Tuesday, November 29, 2011

How to make Maple Smoked Pumpkin-Sweet Potato Pie

A few years ago, Greg discovered that he had a knack for making pie.  From old-fashioned apple pie to traditional pumpkin pie to elegant bourbon-chocolate pecan pie, Greg can make them all from scratch, including the pie crust.  To save time, however, he'll often buy good fresh or frozen pie crusts, and instead of going through the trouble of cleaning and cooking a pumpkin he'll use canned organic pumpkin pie puree.

This year was different.  While reading one of my favorite food blogs I discovered an intriguing recipe for Maple Smoked Pumpkin Pie.  The name alone gave rise to several questions:  Was the entire pie smoked?  Was maple wood used for smoking?  Is it possible to smoke a pumpkin?  Could this possibly taste good?

Most of my questions were answered as I read the recipe:  This essentially is a regular pumpkin pie you cook in an oven (not on a smoker), but it's sweetened with maple syrup and made with smoked pumpkin puree.  And according to the blogger, the flavor is rich, sweet, smoky and deeply satisfying.  Naturally, I asked Greg to make this unique pie for Thanksgiving.

The first thing we needed was a pumpkin.  The recipe calls for 2 cups of smoked pumpkin puree, and after some research I decided that the small, 2 lb 6 oz pie pumpkin I had bought would be sufficient (I was wrong).

To smoke the pumpkin, Greg quartered it and scooped out the seeds--which I saved for roasting separately--and then put them on his (already prepped) smoker for about 2 hours until the pulp was soft.  Greg said it was much easier to cook the pumpkin on the smoker than in the oven or using other more conventional cooking methods.  But then again, he's quite adept at using his smoker.

The smoked pumpkin flesh wasn't nearly as dark-brown as we had expected from the recipe, and when scooped out into a bowl the pulp was dry enough to not require any straining to remove excess liquid before pureeing.  Alas, it also didn't amount to the 2 cups of smoked pumpkin puree required by the recipe.  So we improvised:  Greg quickly peeled and cooked a large sweet potato which, when pureed, resulted in 1 cup of sweet potato puree.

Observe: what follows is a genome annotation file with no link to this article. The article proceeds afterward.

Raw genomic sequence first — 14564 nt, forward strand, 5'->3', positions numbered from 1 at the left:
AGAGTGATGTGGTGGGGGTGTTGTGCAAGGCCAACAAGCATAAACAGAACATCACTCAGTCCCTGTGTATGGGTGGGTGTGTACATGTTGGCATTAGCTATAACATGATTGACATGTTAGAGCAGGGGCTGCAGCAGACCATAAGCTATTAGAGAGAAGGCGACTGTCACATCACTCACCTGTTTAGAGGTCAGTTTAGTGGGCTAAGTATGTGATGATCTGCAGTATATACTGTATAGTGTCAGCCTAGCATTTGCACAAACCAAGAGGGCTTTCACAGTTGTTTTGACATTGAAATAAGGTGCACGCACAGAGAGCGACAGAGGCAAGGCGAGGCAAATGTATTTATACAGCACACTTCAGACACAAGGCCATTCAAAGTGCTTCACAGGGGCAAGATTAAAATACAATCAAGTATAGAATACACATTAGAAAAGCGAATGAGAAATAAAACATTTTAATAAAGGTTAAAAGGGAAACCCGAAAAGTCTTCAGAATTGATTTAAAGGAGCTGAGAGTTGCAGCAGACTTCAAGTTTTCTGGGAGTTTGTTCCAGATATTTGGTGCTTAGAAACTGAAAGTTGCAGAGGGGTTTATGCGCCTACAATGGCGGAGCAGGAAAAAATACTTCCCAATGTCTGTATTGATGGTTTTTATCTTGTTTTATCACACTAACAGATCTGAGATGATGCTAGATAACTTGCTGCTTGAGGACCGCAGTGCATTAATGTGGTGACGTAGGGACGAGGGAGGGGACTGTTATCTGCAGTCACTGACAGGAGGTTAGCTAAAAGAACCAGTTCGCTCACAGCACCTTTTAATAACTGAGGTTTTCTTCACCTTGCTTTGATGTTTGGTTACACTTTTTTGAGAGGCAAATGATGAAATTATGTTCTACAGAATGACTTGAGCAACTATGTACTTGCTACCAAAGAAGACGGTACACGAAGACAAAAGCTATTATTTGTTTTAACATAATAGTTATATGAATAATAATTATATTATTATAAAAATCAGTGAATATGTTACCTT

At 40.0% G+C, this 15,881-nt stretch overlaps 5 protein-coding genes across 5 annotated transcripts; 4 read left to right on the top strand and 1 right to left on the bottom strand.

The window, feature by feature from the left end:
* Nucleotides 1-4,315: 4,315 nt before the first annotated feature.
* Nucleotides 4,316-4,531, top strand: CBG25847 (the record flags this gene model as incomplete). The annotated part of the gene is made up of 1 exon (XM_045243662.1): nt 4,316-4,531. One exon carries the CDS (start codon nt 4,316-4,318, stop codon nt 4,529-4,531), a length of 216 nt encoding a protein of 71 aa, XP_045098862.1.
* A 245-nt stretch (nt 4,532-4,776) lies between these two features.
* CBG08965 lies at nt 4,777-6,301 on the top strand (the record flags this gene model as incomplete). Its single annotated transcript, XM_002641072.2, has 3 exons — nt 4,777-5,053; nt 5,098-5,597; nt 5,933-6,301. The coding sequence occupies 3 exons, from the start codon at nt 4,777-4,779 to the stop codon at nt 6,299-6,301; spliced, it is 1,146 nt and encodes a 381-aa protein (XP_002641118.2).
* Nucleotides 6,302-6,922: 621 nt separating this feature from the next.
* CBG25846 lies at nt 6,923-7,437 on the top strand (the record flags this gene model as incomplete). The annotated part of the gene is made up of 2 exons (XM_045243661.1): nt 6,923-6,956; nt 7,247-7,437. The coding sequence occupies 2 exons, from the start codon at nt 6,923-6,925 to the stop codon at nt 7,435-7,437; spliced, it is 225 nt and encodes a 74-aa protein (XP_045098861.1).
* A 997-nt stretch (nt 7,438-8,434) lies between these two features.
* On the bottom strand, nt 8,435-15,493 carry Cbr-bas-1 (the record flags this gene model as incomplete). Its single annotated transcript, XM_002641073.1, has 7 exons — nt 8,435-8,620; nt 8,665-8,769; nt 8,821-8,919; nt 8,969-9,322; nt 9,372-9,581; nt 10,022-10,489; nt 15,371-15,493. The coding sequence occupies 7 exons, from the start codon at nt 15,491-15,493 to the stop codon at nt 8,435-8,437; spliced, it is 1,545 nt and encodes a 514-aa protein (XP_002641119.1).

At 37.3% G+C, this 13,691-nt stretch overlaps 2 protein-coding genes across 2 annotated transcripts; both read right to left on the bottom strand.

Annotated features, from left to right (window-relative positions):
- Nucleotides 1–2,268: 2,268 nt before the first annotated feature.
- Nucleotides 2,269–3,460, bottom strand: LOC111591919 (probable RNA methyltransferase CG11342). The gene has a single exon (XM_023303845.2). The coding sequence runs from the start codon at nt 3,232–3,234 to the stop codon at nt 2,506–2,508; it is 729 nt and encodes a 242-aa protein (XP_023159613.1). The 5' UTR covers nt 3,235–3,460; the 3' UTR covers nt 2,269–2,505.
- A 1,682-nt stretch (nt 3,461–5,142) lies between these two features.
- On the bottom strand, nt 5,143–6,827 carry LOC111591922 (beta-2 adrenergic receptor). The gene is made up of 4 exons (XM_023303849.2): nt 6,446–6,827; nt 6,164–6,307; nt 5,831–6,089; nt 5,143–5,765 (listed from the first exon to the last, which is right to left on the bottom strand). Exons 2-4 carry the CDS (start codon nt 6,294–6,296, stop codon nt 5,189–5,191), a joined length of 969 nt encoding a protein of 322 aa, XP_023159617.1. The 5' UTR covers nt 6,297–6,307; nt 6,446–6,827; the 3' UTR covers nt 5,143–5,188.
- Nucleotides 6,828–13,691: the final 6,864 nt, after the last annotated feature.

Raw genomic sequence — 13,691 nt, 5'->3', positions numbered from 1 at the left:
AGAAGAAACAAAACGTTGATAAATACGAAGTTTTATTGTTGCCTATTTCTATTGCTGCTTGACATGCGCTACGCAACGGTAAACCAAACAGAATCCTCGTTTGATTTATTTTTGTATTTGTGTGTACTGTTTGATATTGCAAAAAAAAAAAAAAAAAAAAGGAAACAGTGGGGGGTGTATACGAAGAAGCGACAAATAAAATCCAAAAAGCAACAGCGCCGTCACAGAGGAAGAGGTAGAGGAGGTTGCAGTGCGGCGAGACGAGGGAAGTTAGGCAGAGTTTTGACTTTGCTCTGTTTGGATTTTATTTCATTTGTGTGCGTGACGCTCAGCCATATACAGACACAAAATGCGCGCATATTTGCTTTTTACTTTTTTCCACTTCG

Spices for Speculaaskruiden The recipe called for 1 teaspoon of "pumpkin pie spice" so I made my own blend (feel free to use a commercial pumpkin pie spice if you prefer):
1/2 tsp ground cinnamon
1/4 tsp ground ginger
1/8 tsp ground nutmeg
less than 1/8 tsp ground cloves
less than 1/8 tsp ground allspice

Greg then followed the rest of the Maple Smoked Pumpkin Pie recipe, although ours technically was a Maple Smoked Pumpkin-Sweet Potato Pie recipe.

Our verdict upon tasting the pie:  Outstandingly delicious!  It was more complex and darkly richer than traditional pumpkin or sweet potato pie, with the woodsy sweetness that only real maple syrup can impart.  The pumpkin-sweet potato blend resulted in a harmony of harvest flavors with only a slight hint of smoke, probably because of the addition of the un-smoked sweet potato.  Which, of course, raises a whole new question:  Is it possible to smoke a sweet potato?

We'll definitely be making this pie again, and more than once:  We'll try it with a larger pumpkin so as to get the full 2 cups of smoked pumpkin puree, AND we'll also experiment with sweet potatoes on the smoker.  I'm also curious to try smoked pumpkin in other recipes, e.g., soups, casseroles, etc.

If you make this recipe, or any other recipe using smoked pumpkin (or smoked sweet potatoes), please post a comment to let us know how you made it and whether you liked it!

Zestfully yours,

PS:  If you love the flavor of smoked foods but don't have a smoker--or if you need a Christmas gift for someone with a grill who likes smoked foods--these natural wood smoking pellets are an easy and convenient way to add REAL smoked flavor to anything cooked on the grill.

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